A new framework assessing the strength of tech across the UK regions was unveiled by trade organisation techUK this morning. The report, which ranks the regions on categories such as investment, R&D activity and infrastructure, also makes a set of recommendations for improving collaboration between digital hubs. However, putting these into practice could be tricky in an environment where different areas compete against each other for funding and investment.
The Local Digital Capital index has been created to help “understand and measure the depth of local digital capital, the building blocks that make up a strong technology ecosystem,” said techUK in a statement. The results will help inform the government’s so-called “levelling up agenda”, which aims to spread investment more evenly across the country to drive economic growth.
Julian David, techUK CEO, says the Local Digital Capital index provides an "ability to measure the impact of digital technology on a specific locality" for the first time. “The index is not about playing one region off against another," he says. "It is a tool that we want local areas to be able to use to understand their own strengths, where they need to reinforce and where best practice can be found.
"At the same time, we want this to be a tool for national policymakers, and a way of making the case for investing in regional digital economies as a part of the levelling-up agenda.”
How do UK regions compare on digital technology?
The index ranks 12 regions of the UK across eight categories, using existing information about the UK's digital landscape. Unsurprisingly, London and the South East are strongest when it comes to tech, and below that Northern Ireland and the West Midlands fare particularly well. Wales is the least digitally savvy of the 12 regions.
The West Midlands is fifth overall, ranking highly on infrastructure (2nd), R&D (3rd) and trade (3rd), but scoring poorly when it comes to digital adoption (12th). Rebecca Riley is business development director of the West Midlands Regional Economic Development Institute (WM REDI), a partnership between the University of Birmingham and several public sector organisations which aims to support inclusive economic growth across the West Midlands and beyond. She says the results of the Digital Capital Index come as no surprise.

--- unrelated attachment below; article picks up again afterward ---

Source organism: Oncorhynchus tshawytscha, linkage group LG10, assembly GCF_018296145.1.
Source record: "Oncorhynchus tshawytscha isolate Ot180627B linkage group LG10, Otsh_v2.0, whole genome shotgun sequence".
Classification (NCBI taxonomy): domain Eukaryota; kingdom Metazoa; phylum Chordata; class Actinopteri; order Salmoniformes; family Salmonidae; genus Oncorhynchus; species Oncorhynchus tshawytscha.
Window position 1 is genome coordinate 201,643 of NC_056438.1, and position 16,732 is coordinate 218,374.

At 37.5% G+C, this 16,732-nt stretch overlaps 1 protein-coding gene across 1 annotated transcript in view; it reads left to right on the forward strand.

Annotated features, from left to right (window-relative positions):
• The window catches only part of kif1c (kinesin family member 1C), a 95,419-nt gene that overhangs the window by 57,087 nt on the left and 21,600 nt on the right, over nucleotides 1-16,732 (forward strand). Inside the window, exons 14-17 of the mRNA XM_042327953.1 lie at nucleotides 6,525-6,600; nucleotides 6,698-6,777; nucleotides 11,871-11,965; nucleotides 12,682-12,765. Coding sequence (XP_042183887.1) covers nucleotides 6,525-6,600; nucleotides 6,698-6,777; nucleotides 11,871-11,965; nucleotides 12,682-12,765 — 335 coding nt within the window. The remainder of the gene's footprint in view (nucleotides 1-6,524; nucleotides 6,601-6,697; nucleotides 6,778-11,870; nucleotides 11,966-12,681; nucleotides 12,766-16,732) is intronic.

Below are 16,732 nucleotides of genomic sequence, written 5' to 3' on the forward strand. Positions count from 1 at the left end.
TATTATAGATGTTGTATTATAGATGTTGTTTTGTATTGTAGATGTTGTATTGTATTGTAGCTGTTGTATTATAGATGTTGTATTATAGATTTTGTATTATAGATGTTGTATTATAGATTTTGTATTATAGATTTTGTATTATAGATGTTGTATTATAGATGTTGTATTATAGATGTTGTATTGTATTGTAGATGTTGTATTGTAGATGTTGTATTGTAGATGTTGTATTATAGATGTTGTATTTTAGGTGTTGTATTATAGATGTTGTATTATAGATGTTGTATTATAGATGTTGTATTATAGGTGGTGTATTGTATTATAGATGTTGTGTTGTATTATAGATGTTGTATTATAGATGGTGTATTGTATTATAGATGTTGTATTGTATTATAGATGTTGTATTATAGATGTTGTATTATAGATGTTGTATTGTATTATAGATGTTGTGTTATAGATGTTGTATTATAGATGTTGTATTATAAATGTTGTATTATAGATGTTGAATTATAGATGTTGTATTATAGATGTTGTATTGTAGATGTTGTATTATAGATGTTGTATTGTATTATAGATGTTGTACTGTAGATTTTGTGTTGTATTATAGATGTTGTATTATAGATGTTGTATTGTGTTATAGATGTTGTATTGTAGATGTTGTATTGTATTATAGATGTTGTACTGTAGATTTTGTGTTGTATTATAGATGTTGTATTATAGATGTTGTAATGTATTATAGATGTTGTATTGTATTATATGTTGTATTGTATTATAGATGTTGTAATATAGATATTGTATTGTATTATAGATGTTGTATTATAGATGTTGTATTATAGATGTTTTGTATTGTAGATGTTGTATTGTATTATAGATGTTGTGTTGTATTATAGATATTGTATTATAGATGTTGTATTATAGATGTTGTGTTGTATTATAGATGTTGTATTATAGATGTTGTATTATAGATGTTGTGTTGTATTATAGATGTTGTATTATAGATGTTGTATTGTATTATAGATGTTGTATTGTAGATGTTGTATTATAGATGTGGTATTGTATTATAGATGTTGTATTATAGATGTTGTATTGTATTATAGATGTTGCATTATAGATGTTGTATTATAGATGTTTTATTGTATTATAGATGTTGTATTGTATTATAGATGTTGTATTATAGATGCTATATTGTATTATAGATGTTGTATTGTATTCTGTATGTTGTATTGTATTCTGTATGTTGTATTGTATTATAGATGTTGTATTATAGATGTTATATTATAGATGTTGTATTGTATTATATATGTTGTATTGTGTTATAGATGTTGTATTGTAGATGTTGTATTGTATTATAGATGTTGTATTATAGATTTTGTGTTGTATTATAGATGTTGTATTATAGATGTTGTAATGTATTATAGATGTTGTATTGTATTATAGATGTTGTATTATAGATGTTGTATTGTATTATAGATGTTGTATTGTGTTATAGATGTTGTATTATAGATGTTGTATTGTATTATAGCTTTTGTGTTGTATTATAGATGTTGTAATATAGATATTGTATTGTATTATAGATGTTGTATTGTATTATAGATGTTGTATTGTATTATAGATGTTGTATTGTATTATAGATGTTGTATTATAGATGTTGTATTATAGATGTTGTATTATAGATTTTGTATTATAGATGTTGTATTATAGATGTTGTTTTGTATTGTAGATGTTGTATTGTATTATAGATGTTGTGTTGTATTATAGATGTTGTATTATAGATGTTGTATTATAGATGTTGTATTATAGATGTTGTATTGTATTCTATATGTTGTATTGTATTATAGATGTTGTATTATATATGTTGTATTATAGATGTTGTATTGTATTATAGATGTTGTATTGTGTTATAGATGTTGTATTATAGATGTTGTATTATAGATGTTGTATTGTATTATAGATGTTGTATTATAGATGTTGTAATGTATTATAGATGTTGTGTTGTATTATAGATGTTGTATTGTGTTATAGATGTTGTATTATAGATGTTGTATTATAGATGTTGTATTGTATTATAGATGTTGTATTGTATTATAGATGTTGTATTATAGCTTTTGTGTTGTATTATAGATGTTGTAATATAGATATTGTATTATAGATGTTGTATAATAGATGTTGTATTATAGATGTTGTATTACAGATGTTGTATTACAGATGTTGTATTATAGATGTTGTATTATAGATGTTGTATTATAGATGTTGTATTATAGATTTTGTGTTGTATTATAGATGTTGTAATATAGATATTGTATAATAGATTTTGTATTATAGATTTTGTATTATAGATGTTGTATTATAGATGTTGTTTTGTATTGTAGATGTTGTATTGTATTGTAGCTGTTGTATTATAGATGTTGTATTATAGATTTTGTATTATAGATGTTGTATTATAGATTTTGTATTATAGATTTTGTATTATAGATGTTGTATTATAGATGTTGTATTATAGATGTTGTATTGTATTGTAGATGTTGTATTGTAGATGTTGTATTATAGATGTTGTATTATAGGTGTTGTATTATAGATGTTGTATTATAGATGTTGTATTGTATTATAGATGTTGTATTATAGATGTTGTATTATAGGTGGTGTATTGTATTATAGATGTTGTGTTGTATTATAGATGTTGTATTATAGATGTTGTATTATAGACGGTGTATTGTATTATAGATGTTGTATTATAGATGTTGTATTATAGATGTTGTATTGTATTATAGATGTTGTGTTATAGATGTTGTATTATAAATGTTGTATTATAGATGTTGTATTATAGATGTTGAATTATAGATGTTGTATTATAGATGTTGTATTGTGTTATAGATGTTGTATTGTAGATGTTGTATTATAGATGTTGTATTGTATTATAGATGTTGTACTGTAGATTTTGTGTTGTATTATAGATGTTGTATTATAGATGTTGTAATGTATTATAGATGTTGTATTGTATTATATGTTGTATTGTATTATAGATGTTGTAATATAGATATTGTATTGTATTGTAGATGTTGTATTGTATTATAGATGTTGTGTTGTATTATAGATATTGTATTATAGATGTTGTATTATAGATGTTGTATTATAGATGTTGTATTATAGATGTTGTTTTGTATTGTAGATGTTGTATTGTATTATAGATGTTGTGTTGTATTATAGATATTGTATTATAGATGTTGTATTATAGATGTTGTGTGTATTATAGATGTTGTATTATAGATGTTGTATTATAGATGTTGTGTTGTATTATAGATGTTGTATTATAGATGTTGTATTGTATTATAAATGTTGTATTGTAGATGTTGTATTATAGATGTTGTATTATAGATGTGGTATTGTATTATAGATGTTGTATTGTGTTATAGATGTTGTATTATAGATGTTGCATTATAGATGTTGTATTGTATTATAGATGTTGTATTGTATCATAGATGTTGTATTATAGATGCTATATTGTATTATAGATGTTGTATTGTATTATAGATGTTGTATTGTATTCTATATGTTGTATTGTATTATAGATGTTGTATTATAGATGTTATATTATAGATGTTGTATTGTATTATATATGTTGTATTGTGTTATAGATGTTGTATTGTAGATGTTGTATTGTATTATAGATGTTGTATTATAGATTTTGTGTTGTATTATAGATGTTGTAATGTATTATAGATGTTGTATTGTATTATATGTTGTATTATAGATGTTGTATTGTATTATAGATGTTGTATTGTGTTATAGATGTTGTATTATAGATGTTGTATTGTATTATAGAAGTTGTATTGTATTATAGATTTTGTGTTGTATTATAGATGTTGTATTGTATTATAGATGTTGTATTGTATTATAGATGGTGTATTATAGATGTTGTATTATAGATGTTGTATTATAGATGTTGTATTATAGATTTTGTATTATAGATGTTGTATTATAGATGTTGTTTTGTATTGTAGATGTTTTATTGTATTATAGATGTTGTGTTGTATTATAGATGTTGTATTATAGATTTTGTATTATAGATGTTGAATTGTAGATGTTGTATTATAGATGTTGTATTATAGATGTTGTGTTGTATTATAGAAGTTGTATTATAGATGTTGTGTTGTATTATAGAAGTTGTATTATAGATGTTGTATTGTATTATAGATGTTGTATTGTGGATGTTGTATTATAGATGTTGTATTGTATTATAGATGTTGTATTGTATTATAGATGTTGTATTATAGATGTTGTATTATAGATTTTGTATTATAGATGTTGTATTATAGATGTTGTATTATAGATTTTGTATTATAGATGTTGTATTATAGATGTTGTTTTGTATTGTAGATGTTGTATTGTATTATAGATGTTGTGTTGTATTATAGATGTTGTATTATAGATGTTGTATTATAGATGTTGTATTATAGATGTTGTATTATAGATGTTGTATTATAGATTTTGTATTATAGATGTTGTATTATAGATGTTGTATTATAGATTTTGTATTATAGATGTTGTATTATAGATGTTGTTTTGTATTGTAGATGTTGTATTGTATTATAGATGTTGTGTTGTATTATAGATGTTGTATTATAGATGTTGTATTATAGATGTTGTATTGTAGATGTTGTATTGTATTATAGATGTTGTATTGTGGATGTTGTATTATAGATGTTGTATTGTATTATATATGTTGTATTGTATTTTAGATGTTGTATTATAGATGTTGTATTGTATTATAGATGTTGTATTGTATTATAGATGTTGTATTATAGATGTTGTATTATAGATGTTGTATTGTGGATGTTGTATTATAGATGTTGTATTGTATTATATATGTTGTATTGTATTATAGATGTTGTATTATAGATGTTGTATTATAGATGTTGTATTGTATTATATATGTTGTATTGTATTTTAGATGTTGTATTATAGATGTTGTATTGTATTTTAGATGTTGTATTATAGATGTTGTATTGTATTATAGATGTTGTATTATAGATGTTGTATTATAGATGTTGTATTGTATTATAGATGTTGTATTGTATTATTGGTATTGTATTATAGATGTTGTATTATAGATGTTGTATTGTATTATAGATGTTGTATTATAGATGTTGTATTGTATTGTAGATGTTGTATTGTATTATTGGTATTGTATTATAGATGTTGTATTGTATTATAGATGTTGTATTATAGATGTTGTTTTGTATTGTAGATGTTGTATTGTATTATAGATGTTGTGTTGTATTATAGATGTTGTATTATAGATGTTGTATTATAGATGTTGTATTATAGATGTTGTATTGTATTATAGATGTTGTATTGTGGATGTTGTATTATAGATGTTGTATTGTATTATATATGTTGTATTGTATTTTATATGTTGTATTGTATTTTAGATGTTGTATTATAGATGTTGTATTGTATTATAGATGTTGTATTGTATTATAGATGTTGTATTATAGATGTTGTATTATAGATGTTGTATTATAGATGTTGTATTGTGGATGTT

"We've seen significant investment in infrastructure, driven by being a 5G testbed and driverless vehicle activity that's going on around Coventry and Warwick with companies such as Jaguar Land Rover," she says. "That correlates with what is shown in this report. I'm not surprised we score well on skills as we have the biggest group of universities in one place outside of London. The trouble we have is digital adoption."
Riley says in 2019 the West Midlands was the region with the lowest internet penetration, with 22% of its population not being online. This has changed, she says, partly out of necessity during the Covid-19 pandemic, but also investment from the West Midlands Combined Authority in initiatives such as digital boot camps. "We're now in a position where we can better compete with London and the South East [on digital adoption]," she says.
The East of England, home to two of the UK's biggest life science and technology research clusters, in Cambridge and Norwich, is second only to London in the rankings. But it is ninth in terms of infrastructure, something Chris Starkie, chief executive of the New Anglia Local Enterprise Partnership (LEP), which covers Norfolk and Suffolk, is seeking to address.
"We are committed to working with government to fulfil and accelerate its pledge to bring ultrafast broadband to all homes and businesses," he says, adding that his organisation will be "making the case for more private and public investment, and identifying and rolling out where the complementary 5G and Fibre To The Premises initiatives can address any holes in coverage.”
Can the UK's regions work together on digital?
The Digital Capital Index contains recommendations to help build the UK's digital tech ecosystem. These include establishing a nationwide chief digital officers' forum to help encourage sharing of ideas, and "deepening the understanding across the sector of where and how collaboration can support growth".
Starkie says: "The recommendations from techUK chime with our economic recovery plans in which digital job growth and improvement in our digital infrastructure are firmly embedded."
WM REDI's Riley says the report will help inform policy decisions in her region, but is sceptical about the chances of greater collaboration because LEPs and other regional bodies are all vying for the same central government investment and to attract businesses. "The problem we've got is that the way the government has structured funding is to make it competitive," she says. "So while I wholeheartedly agree with the recommendation, it's difficult to collaborate because we're all in a competitive environment."
She says links between regions tend to happen on an informal basis through personal networks, rather than in a strategic way. "We do collaborate and connect, but it doesn't happen in the most productive way that it could because of that competitive element," she says.